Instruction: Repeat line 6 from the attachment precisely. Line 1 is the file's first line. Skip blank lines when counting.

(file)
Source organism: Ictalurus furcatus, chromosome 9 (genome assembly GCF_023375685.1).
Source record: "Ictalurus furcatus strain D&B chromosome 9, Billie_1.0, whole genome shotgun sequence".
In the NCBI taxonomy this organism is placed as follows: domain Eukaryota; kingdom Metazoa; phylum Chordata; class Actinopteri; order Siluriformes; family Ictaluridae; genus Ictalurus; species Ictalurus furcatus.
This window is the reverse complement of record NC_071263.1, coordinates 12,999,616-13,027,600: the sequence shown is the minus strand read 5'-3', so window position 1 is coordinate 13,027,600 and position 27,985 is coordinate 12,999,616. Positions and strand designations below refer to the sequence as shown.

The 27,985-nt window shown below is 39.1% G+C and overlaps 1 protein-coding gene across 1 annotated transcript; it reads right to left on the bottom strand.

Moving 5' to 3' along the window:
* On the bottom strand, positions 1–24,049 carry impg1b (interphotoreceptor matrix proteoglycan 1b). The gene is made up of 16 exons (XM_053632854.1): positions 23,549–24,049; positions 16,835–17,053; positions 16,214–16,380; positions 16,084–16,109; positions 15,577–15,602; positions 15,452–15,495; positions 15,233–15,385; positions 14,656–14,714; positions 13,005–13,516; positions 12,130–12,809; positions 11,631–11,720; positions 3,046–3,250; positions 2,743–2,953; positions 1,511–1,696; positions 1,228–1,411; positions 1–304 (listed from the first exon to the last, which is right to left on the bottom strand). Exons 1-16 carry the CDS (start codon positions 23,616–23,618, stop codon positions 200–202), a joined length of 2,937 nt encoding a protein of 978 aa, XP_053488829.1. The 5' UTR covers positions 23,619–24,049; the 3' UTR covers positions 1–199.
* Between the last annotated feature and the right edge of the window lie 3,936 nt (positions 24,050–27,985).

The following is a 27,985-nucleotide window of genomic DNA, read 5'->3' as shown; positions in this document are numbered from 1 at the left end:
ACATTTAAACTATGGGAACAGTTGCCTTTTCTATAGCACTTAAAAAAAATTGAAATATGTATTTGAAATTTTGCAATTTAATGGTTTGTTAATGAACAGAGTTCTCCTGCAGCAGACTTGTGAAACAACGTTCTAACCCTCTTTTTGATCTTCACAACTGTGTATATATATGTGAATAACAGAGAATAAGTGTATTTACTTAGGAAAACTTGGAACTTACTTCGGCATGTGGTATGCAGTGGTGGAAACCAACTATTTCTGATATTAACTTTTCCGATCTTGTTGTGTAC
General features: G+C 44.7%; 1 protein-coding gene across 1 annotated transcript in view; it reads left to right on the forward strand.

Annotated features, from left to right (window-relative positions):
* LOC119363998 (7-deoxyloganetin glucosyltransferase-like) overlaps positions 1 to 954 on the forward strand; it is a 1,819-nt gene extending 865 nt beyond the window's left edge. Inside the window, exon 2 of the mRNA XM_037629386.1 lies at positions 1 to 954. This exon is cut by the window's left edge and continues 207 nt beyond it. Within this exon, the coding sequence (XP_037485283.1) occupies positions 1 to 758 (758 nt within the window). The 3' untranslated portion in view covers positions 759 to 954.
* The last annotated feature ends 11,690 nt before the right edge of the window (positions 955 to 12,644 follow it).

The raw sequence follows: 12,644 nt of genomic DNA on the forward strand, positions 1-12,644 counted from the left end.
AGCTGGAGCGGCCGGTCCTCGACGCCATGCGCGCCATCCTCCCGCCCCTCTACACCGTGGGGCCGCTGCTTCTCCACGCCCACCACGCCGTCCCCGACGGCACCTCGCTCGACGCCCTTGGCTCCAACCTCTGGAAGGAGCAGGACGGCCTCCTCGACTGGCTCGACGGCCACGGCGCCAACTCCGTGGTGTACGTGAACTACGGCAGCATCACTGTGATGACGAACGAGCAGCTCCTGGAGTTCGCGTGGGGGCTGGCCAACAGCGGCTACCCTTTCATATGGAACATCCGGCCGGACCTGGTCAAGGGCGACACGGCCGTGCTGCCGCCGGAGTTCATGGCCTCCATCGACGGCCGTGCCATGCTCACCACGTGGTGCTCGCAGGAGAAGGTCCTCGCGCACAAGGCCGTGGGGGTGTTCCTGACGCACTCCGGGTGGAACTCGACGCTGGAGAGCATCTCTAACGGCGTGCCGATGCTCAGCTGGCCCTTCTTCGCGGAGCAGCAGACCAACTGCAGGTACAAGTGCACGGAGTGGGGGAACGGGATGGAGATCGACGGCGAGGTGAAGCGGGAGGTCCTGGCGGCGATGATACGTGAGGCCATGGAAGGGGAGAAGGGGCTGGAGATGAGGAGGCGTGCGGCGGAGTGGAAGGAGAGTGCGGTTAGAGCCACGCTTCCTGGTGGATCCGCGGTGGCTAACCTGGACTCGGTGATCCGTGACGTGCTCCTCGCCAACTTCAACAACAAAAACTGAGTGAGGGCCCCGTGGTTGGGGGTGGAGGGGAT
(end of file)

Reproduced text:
Moving 5' to 3' along the window: